JOURNALIST:

Who will introduce the legislation? Will it be yourself or the Attorney General?

PRIME MINISTER:

Well I haven’t really thought about that. The Government has got to sponsor the legislation to sort of get it there and the people will be able to contribute to the debate. And I hope it will be a debate that brings credit to the national parliament, I hope it will be one of those debates that people take seriously. They contribute free of any kind of party intimidation or obligation and I would address an appeal to people in the community who hold strong views to put their views, put their views sensibly and this is an opportunity, this is an occasion for the national parliament to do itself credit and to have an intelligent debate and once the debate has been handled and gone through with then let us put in place a regime that balances those considerations of which I’ve spoken.

JOURNALIST:

Given that you are introducing national legislation, would you be surprised and perhaps disappointed if someone tries to move a private members bill as well given there is the chance…

PRIME MINISTER:

I would not be surprised, let me say I’m not encouraging it. I would hope that the legislation gets through in the form that it’s put forward because I wouldn’t be putting it forward if I found it unacceptable or repugnant or inappropriate but people have a right. I mean we have to be fair dinkum about this question of free votes, you either believe in them or you don’t and quintessentially this is an issue that goes to matters of protection of life, right to life, but also the quality of people who are afflicted by disease and it involves a classic clash if you like or a classic interface between all of the issues that bear on those considerations and that’s why I believe it ought to be a free vote and if people want to move an amendment they should be free to do so, if they want to move a private members bill they should be free to do. But I repeat I’m not encouraging people to do that and there’s nothing, there’s no sort of hidden deep dark strategy in my making of reference to that. It’s just to state the obvious, that once you say the area is covered by the free vote then every aspect of the area ought to be covered by a free vote, not just the bit the government determines, that’s being very hypocritical.

JOURNALIST:

Mr Howard, you say you want a cooperative approach with the states, but will this legislation, the federal legislation, override in state that –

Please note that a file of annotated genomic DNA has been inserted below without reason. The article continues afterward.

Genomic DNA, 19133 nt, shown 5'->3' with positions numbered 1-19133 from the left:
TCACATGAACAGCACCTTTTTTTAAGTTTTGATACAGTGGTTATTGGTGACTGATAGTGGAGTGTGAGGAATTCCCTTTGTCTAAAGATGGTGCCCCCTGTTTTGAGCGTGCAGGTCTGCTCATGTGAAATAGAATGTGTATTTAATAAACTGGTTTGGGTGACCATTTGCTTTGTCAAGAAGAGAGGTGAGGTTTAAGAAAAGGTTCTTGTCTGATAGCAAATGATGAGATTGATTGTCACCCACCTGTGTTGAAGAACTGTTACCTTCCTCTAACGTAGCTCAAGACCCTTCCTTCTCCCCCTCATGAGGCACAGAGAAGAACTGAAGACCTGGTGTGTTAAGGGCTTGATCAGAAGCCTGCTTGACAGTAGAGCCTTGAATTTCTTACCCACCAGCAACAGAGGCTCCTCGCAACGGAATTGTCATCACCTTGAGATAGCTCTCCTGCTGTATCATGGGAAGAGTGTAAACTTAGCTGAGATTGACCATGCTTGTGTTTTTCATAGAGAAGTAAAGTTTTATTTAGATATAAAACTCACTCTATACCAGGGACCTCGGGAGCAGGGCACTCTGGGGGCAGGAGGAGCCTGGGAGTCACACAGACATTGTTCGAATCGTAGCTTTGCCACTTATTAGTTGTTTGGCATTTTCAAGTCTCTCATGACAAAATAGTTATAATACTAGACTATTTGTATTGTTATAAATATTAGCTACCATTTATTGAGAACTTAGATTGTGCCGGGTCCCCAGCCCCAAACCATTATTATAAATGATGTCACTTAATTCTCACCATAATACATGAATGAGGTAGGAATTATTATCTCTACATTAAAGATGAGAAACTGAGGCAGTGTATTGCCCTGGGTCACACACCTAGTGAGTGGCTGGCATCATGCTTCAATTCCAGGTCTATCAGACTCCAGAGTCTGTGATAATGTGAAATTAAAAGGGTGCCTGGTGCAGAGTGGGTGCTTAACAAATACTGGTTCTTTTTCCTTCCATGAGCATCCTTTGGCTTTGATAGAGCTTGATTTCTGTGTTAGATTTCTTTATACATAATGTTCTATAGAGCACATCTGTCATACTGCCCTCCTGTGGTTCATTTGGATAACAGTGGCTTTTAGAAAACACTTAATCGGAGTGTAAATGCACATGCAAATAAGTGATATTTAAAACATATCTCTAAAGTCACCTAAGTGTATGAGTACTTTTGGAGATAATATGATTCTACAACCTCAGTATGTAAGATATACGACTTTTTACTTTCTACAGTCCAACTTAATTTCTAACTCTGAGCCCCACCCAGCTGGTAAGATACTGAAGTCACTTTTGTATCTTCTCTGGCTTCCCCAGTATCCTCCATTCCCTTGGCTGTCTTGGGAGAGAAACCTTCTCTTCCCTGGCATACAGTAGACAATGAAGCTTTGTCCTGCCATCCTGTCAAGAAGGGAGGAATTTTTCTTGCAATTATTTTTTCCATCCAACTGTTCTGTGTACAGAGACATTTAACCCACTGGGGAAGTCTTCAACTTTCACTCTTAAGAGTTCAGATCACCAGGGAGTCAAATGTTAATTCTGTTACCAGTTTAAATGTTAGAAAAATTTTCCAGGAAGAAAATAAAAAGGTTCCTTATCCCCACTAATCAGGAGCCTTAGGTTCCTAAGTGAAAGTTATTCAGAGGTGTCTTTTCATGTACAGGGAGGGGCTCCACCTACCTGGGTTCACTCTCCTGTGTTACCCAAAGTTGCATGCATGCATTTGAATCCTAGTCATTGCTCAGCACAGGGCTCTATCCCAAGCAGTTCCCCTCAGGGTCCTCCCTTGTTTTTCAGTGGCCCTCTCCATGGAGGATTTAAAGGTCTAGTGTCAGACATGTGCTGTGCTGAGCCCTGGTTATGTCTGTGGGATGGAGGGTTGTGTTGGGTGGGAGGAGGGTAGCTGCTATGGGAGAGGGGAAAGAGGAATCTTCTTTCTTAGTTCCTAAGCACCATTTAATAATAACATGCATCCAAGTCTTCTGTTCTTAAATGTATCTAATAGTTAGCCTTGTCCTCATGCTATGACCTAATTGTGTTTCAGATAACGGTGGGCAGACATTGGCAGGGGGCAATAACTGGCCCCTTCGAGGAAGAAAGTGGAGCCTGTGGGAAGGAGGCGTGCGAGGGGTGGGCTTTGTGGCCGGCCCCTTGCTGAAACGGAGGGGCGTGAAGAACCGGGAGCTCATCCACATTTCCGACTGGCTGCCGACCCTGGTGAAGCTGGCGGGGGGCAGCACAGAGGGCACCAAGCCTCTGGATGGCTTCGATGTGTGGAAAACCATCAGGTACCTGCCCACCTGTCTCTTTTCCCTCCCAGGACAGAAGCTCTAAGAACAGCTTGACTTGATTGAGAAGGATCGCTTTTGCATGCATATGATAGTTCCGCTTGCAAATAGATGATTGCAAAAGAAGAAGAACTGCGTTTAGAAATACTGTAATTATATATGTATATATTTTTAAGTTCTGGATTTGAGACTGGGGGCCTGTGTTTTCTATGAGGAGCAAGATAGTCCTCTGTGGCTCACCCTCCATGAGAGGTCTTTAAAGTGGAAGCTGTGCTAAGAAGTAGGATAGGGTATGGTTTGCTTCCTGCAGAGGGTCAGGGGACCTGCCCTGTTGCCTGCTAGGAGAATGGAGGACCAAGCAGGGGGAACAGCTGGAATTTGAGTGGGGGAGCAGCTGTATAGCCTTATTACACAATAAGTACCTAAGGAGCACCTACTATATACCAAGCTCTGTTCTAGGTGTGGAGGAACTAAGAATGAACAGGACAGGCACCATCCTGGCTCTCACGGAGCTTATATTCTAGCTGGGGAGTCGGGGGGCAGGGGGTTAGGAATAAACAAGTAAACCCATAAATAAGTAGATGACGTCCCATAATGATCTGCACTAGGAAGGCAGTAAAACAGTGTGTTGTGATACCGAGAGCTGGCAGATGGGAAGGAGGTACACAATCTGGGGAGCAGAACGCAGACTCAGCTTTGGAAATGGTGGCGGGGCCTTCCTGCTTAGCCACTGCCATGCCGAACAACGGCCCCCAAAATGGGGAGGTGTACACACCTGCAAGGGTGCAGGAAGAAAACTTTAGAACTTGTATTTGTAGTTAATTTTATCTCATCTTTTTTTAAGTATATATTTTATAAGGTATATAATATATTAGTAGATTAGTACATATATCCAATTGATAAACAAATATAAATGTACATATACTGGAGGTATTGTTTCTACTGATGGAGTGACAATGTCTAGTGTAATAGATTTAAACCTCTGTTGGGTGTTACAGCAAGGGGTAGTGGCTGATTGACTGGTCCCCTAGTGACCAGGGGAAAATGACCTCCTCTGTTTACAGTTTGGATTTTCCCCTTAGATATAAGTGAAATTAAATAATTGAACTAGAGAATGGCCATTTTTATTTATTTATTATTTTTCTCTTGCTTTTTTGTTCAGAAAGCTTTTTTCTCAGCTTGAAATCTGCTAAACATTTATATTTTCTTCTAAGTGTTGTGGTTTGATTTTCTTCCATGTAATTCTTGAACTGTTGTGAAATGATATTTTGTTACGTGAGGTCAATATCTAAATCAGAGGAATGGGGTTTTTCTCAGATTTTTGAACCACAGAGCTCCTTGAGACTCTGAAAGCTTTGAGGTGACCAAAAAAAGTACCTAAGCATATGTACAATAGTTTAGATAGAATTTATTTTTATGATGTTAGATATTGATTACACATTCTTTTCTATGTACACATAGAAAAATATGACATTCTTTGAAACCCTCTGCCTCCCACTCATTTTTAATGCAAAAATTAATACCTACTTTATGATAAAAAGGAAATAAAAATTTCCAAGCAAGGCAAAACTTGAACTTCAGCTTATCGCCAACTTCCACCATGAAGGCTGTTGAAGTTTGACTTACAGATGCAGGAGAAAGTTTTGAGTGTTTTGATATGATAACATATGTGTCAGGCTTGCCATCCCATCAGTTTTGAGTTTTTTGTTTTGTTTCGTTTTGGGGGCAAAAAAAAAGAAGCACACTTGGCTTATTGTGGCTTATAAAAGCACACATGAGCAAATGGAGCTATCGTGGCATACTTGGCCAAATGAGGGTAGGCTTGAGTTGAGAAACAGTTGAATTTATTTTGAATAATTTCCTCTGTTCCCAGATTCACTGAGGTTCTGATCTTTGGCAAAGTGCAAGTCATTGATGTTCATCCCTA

PRIME MINISTER:

The idea is that if they agree then we’ll put through legislation, or try and put through legislation to this effect and they will, in some cases, try themselves. But I understand some of the states are going to have free votes, I think Mr Bracks said there was going to be a free vote in the Victorian Parliament so he’s really in the same position. What I would like to see is mirror legislation at a Commonwealth and a state level and then you don’t have any argument about constitutional power.

JOURNALIST:

Do you want an agreement before the legislation?

PRIME MINISTER:

Well that’s the idea, I would hope that we can reach an agreement or get close to reaching an agreement on this tomorrow. Everybody has had a bit of a go at it publicly over the last few weeks, I’ve held my tongue until now, I’ve continued to talk to people until the last minute and I’ve reached a view and I’ve had some discussion with some of my senior colleagues about it a couple of days ago about the approach, we’ve previously obviously discussed it in Cabinet on a number of occasions and we’ve discussed in the joint party room. So the time has come for us to say how we’re going to handle it and that’s what I’ve outlined to you today and that will be outlined, is outlined in more detail in the letter that I’ve written to the Premiers.

JOURNALIST:

Mr Howard, you said on the one hand you hoped the legislation would get through and you will argue for it and so on. On the other hand you said about your own position that at this point you would vote for it, you seem to be leaving yourself –

PRIME MINISTER:

As you and others have said I’m an inherently cautious man Michelle and I leave open the possibly that there might be some argument I’ve not thought of that comes along and persuades me. But as of now, if we had a vote on it tomorrow I’d vote for it. Of course. I’m entitled to sort of put that caveat on my position.

JOURNALIST:

Mr Howard was there any one particular submission or one particularly discussion you had with anyone that swayed your opinion?

PRIME MINISTER: